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Why won’t Republicans respect the 2nd Amendment — and their constituents? | READER COMMENTARY

Flowers sit near crime scene tape at Geneva Presbyterian Church on Tuesday, May 17, 2022, in Laguna Woods, California after a fatal mass shooting at the church the previous Sunday. (AP Photo/Ashley Landis, File)

I am fascinated by clever commentaries like Dave Anderson’s recent submission (”If Democrats show respect for the 2nd Amendment, Republicans will compromise on gun safety legislation,” June 2). Mr. Anderson seems so earnest in his attempt to bring us all together on the crisis of gun violence in America, but is he?

Mr. Anderson suggests that there is only one thing holding Republicans back from entertaining sensible gun restrictions. And you guessed it, it’s Democrats. His thesis is that Republicans would be onboard if Democrats would just “show respect for the Second Amendment.” That’s all.


The writer explains that it is very simple “if you threaten what I love, I will fight to keep it.” Well, guess what. Most of us love our families, our children and going to public places without the fear of being gunned down indiscriminately by rapid fire assault rifles. And we are ready to fight for that.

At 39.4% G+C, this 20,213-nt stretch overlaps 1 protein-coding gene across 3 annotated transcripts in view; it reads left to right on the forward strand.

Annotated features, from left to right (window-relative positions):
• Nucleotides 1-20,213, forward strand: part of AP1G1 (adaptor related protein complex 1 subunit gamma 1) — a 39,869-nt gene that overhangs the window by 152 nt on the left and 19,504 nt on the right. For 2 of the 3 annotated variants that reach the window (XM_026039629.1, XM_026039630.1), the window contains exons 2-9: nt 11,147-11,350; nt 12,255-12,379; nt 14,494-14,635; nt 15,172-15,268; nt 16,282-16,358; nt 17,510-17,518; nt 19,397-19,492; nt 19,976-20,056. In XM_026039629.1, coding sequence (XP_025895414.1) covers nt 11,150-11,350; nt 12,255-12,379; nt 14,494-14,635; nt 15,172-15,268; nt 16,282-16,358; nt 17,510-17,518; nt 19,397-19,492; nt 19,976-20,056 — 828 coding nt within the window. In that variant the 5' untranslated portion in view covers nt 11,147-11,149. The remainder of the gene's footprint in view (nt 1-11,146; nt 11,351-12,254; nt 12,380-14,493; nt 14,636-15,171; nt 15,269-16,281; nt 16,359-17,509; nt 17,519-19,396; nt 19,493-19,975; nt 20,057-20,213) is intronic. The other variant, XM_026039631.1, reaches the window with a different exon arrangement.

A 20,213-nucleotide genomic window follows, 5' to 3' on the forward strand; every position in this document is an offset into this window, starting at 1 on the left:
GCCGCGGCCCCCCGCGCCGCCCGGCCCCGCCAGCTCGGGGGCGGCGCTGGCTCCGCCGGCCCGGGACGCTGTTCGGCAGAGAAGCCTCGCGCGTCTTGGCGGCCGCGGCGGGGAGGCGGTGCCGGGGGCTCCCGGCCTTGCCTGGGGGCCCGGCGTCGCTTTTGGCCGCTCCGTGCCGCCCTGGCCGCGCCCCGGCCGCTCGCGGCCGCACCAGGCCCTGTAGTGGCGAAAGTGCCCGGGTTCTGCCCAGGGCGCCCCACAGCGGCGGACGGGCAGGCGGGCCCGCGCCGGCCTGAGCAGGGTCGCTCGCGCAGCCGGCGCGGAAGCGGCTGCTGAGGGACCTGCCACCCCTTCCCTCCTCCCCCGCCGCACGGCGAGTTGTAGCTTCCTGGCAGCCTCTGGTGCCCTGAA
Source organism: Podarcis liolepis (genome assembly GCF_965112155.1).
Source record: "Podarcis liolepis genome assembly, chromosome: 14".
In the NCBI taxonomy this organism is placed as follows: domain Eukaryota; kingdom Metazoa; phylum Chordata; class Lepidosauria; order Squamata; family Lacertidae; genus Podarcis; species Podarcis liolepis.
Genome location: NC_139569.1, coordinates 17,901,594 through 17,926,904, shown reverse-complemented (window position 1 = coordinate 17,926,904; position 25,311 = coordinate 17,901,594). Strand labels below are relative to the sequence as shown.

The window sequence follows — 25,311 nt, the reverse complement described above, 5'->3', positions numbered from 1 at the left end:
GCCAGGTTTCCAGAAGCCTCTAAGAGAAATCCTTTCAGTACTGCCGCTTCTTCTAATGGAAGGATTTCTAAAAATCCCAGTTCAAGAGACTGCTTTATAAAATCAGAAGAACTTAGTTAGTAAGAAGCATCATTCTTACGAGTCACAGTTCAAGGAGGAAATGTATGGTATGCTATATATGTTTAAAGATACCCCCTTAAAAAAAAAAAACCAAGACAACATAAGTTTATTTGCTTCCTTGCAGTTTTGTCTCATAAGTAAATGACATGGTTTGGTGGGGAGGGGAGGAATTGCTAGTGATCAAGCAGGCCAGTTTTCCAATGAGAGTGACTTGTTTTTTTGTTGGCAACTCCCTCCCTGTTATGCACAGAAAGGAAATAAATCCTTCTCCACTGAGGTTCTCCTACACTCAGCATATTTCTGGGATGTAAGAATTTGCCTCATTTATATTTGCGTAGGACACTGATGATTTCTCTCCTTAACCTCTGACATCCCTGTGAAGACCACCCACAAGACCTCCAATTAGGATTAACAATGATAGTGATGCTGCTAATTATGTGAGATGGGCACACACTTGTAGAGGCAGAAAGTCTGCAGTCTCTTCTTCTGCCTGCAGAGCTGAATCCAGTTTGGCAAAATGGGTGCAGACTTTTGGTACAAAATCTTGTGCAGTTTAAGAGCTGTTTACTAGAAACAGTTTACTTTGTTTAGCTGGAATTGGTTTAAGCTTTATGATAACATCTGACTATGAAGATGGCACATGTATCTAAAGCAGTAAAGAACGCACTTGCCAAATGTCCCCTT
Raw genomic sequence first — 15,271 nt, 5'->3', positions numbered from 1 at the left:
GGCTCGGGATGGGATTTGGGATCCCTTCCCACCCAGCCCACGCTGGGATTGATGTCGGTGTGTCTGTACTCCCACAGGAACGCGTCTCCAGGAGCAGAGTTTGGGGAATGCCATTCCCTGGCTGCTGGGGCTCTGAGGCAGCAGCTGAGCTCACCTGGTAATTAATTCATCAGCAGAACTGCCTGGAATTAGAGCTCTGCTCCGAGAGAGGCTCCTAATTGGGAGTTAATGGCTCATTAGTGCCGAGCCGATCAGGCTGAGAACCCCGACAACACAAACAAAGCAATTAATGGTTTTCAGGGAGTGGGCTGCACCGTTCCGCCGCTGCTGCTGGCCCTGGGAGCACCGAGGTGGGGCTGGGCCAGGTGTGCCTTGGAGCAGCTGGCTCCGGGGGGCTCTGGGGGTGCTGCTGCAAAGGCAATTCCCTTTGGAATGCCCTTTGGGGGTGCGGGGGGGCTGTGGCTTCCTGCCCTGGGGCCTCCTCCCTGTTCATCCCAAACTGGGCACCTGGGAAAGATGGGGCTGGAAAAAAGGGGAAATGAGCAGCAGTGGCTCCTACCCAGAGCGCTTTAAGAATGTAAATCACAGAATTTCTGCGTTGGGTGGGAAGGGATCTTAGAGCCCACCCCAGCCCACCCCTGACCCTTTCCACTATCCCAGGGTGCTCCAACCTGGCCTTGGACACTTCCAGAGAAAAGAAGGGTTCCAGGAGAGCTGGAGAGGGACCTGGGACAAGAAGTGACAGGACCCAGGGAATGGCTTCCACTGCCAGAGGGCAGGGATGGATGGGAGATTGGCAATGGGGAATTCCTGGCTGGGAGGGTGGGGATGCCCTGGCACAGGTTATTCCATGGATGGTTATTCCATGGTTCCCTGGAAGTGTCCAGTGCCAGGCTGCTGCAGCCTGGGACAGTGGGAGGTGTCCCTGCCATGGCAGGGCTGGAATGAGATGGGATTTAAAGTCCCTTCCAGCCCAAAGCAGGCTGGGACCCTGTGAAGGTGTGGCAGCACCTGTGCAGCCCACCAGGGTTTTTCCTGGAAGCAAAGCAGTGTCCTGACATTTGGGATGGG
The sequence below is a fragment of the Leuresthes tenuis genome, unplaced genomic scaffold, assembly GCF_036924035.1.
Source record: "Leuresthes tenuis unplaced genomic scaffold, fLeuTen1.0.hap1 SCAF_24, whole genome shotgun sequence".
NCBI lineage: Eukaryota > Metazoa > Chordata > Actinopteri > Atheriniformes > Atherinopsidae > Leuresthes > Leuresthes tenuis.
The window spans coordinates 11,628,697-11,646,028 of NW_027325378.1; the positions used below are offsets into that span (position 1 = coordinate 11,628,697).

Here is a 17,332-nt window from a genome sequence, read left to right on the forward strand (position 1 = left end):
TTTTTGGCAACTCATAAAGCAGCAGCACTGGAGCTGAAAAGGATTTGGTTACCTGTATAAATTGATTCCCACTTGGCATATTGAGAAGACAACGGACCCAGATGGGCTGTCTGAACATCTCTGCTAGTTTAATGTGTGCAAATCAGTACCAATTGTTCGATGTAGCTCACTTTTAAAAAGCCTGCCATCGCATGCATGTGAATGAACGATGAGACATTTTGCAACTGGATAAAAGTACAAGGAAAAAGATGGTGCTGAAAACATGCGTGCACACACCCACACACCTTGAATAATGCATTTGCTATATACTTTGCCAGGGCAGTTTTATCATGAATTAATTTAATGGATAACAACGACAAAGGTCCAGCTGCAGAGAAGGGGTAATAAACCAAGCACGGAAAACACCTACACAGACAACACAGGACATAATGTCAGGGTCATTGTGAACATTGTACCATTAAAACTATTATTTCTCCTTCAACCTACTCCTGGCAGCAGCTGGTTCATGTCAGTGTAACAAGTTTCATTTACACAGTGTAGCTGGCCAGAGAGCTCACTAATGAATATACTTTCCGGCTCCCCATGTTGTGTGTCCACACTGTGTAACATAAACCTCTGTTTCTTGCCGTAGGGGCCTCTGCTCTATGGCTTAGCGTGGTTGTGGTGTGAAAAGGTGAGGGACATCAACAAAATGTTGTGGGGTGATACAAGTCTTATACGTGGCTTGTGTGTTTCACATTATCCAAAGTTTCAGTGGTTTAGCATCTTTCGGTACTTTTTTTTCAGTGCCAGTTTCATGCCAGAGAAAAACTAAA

This article’s real intent seems to be to inject the word, “confiscation,” into the conversation. Pro-gun advocates use the straw man of confiscation as a shield from meaningful discussion. Confiscation, seriously? No one is “scheming” to confiscate that gun you love so much, except perhaps those Americans who are burying their children this week after an 18-year-old used his birthday money to buy an AR-15 since he couldn’t legally buy beer.


Mr. Anderson sums up his “meeting of the minds” argument with this: “I—f Democrats show respect for the Second Amendment, compromise is possible. If not, the slaughter will continue.”

I have another idea. Why don’t Republican lawmakers start showing respect for the Second Amendment? Stop raising money by fear mongering confiscation. Stop glorifying your long rifles on campaign ads and Christmas cards. Show some honest respect for your constituents and start doing the hard work of coming to the table with real ideas for real compromise. If not, the slaughter will continue.

— Mitch Vitullo, Columbia

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